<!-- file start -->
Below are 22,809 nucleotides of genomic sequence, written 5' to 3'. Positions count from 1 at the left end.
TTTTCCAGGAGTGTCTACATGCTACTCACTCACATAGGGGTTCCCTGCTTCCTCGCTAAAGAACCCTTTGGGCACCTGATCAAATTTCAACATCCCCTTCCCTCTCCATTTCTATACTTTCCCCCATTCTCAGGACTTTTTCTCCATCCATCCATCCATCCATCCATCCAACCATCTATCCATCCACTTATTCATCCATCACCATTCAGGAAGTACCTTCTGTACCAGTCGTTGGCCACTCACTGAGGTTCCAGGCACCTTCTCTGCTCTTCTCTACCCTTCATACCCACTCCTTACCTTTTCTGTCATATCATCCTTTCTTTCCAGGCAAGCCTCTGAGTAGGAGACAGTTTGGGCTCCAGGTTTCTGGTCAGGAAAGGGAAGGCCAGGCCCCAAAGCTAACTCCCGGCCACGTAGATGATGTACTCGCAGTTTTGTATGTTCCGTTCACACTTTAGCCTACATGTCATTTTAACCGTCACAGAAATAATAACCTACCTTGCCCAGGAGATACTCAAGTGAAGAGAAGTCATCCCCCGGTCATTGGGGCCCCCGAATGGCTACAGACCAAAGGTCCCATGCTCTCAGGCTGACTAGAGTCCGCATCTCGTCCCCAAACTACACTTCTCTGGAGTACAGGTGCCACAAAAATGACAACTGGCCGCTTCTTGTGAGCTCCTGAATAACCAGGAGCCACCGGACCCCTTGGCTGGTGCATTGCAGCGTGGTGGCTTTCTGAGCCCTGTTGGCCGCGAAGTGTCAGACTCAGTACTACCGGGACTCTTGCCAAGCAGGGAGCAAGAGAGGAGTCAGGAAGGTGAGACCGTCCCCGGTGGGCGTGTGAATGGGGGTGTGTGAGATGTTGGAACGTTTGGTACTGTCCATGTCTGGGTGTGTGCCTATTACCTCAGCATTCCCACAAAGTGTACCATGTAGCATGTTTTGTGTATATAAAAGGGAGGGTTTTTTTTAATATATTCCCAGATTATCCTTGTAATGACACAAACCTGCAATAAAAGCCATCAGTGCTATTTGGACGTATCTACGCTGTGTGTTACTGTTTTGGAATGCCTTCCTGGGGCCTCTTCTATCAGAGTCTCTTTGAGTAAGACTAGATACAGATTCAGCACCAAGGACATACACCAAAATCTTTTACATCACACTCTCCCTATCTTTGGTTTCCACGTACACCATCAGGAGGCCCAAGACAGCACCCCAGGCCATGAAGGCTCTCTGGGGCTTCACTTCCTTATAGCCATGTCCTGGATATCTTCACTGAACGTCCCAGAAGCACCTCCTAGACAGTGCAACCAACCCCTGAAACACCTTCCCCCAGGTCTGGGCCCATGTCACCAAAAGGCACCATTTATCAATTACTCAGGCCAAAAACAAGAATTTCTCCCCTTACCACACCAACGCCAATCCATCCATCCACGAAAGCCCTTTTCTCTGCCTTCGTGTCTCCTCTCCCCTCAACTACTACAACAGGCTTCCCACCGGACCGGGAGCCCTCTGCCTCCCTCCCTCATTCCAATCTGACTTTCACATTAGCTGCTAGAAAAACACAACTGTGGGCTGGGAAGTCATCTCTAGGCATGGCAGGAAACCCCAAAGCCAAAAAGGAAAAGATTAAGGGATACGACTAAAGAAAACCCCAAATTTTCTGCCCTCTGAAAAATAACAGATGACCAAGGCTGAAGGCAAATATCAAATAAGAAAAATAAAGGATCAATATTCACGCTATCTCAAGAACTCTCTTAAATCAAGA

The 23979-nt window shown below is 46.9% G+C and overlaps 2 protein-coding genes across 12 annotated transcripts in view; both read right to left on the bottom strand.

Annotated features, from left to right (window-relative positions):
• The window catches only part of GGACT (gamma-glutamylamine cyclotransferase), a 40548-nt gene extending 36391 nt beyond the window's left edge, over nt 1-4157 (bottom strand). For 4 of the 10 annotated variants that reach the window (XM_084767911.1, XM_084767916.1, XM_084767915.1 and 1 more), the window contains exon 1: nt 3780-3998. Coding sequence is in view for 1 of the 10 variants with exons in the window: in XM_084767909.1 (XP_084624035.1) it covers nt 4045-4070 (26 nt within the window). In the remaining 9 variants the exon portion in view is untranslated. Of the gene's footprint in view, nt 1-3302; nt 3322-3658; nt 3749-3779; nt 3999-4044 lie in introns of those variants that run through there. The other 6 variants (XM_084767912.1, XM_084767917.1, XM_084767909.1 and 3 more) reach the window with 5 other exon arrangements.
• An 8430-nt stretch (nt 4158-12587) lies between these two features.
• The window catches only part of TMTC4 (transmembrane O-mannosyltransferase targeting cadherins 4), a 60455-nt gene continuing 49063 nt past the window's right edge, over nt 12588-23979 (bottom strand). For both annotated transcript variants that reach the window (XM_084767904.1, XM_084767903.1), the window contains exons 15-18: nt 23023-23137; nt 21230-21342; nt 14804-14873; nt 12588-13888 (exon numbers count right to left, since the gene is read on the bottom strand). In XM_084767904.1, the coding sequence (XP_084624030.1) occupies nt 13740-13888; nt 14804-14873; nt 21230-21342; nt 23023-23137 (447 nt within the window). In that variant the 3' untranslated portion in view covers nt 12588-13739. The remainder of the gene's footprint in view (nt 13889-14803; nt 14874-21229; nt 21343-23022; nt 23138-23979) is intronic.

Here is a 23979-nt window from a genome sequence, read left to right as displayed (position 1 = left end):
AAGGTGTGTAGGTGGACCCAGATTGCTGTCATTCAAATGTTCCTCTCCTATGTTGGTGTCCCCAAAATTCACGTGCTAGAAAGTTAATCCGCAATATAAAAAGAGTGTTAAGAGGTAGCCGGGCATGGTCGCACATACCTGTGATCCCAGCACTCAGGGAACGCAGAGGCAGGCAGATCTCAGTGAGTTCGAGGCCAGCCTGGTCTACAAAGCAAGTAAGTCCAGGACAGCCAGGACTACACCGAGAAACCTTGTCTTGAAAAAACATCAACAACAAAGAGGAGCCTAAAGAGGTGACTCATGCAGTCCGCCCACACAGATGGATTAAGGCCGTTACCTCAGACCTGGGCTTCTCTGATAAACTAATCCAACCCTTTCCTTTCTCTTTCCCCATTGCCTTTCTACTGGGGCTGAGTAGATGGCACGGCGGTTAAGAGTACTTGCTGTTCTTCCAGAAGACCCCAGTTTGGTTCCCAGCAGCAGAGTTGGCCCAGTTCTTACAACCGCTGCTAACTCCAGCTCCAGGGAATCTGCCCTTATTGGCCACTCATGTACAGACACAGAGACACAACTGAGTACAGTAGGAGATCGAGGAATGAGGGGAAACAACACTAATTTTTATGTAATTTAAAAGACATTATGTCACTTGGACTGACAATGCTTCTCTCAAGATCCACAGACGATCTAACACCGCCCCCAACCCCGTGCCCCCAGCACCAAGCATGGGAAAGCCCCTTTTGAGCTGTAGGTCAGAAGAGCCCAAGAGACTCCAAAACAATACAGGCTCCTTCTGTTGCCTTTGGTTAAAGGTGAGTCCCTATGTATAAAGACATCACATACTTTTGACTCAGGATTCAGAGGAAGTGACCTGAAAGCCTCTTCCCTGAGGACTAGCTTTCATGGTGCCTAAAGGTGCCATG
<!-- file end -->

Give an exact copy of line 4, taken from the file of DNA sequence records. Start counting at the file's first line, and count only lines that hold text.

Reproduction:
Annotated features, from left to right (window-relative positions):